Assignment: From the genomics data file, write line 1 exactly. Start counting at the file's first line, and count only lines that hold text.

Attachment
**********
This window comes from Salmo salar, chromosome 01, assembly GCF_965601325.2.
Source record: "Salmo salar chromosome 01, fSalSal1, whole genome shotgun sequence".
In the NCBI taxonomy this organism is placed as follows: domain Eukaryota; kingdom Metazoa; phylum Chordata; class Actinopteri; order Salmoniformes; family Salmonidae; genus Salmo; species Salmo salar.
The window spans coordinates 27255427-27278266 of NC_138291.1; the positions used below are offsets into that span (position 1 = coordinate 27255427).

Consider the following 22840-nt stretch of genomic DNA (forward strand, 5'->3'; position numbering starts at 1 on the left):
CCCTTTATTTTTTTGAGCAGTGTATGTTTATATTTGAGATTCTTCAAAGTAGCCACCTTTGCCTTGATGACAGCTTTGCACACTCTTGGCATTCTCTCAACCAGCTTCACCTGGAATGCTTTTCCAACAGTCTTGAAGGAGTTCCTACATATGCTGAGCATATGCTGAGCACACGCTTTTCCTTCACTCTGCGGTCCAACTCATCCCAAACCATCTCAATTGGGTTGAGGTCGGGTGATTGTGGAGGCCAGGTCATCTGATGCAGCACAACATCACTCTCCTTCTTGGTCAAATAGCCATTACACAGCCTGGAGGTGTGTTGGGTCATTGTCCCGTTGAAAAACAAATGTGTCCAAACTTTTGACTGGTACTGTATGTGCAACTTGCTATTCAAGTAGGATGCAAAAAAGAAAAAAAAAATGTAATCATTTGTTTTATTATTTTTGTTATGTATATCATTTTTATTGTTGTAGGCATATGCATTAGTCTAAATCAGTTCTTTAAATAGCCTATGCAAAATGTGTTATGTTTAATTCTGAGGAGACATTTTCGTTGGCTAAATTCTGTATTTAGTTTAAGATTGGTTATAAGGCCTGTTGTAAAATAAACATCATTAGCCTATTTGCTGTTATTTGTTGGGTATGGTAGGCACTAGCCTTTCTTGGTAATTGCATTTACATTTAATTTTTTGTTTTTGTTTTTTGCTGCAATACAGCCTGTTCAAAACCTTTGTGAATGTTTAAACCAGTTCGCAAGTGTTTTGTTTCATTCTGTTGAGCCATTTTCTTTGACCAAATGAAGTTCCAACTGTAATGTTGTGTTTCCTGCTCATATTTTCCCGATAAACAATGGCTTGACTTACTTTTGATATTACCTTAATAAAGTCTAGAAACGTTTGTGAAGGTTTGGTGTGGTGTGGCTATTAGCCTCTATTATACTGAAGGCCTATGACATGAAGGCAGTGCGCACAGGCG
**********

This window comes from Salmo salar, chromosome 01, assembly GCF_965601325.2.